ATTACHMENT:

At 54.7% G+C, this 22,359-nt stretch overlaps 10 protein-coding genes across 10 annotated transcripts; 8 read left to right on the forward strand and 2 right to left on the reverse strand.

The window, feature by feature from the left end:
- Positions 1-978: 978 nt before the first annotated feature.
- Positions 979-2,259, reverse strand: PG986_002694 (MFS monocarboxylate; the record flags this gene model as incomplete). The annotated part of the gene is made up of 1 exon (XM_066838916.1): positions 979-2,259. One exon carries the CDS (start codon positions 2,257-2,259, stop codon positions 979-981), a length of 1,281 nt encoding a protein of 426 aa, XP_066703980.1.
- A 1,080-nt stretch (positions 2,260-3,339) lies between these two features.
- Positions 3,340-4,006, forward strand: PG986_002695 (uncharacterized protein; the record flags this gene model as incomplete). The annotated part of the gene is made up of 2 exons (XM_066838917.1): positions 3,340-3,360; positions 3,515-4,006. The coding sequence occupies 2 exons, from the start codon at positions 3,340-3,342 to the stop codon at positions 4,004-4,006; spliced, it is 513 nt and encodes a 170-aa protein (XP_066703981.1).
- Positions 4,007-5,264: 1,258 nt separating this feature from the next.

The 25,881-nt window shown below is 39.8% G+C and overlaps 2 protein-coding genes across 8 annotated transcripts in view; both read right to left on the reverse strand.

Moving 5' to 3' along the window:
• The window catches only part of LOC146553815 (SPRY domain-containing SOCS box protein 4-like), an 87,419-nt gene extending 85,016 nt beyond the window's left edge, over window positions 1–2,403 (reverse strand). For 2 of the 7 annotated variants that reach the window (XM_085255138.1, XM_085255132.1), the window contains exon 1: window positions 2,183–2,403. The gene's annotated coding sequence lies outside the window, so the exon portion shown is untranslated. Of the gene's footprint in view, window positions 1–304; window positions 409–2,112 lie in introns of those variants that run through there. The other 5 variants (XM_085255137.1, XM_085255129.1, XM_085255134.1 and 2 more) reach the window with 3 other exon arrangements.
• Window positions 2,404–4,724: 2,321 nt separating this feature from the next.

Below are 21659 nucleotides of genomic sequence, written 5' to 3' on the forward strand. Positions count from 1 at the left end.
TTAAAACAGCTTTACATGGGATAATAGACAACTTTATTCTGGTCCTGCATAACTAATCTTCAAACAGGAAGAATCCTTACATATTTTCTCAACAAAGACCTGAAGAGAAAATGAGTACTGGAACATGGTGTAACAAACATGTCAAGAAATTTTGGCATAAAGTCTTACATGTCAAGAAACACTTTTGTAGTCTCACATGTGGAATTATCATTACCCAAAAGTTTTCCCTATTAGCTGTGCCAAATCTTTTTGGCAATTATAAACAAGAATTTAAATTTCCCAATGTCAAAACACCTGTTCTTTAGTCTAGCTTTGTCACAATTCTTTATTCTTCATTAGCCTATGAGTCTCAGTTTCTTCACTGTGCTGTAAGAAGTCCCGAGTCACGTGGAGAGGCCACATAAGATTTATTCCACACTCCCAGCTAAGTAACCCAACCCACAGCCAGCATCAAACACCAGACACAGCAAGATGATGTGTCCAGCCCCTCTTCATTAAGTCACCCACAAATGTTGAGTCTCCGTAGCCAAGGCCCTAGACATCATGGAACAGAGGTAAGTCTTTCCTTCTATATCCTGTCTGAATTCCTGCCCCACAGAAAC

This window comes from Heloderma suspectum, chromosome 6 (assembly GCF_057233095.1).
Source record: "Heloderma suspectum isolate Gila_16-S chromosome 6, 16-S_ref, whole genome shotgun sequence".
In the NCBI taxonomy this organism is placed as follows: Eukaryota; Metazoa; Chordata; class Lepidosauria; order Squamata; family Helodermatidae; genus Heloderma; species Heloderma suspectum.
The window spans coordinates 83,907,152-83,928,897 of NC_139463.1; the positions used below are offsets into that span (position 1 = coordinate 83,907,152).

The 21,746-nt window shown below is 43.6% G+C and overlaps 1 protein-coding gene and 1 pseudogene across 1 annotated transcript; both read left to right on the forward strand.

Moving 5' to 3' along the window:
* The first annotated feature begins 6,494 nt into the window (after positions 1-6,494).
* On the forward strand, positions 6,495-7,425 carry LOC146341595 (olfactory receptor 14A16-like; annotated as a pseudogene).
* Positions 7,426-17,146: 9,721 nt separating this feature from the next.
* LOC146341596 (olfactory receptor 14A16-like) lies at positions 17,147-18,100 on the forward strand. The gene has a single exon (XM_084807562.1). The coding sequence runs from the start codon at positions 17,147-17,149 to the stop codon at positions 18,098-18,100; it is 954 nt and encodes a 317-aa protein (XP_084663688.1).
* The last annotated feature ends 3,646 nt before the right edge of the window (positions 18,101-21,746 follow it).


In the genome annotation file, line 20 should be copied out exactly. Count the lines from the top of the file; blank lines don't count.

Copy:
* The first annotated feature begins 6,494 nt into the window (after positions 1-6,494).